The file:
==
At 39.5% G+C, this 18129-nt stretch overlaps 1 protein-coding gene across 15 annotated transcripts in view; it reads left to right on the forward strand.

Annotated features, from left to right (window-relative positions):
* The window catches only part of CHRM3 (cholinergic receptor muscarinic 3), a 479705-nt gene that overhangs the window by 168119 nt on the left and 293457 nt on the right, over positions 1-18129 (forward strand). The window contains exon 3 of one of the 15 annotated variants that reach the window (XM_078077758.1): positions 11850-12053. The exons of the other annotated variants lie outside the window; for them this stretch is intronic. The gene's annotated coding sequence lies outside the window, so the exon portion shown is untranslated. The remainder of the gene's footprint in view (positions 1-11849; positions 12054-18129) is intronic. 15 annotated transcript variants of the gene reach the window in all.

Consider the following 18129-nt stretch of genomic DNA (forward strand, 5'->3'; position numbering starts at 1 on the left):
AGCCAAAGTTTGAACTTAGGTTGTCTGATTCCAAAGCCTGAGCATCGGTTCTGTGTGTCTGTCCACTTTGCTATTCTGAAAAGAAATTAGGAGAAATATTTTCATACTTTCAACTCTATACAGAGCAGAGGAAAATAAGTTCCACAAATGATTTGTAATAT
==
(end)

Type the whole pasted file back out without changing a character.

At 39.5% G+C, this 18129-nt stretch overlaps 1 protein-coding gene across 15 annotated transcripts in view; it reads left to right on the forward strand.

Annotated features, from left to right (window-relative positions):
* The window catches only part of CHRM3 (cholinergic receptor muscarinic 3), a 479705-nt gene that overhangs the window by 168119 nt on the left and 293457 nt on the right, over positions 1-18129 (forward strand). The window contains exon 3 of one of the 15 annotated variants that reach the window (XM_078077758.1): positions 11850-12053. The exons of the other annotated variants lie outside the window; for them this stretch is intronic. The gene's annotated coding sequence lies outside the window, so the exon portion shown is untranslated. The remainder of the gene's footprint in view (positions 1-11849; positions 12054-18129) is intronic. 15 annotated transcript variants of the gene reach the window in all.

Consider the following 18129-nt stretch of genomic DNA (forward strand, 5'->3'; position numbering starts at 1 on the left):
AGCCAAAGTTTGAACTTAGGTTGTCTGATTCCAAAGCCTGAGCATCGGTTCTGTGTGTCTGTCCACTTTGCTATTCTGAAAAGAAATTAGGAGAAATATTTTCATACTTTCAACTCTATACAGAGCAGAGGAAAATAAGTTCCACAAATGATTTGTAATAT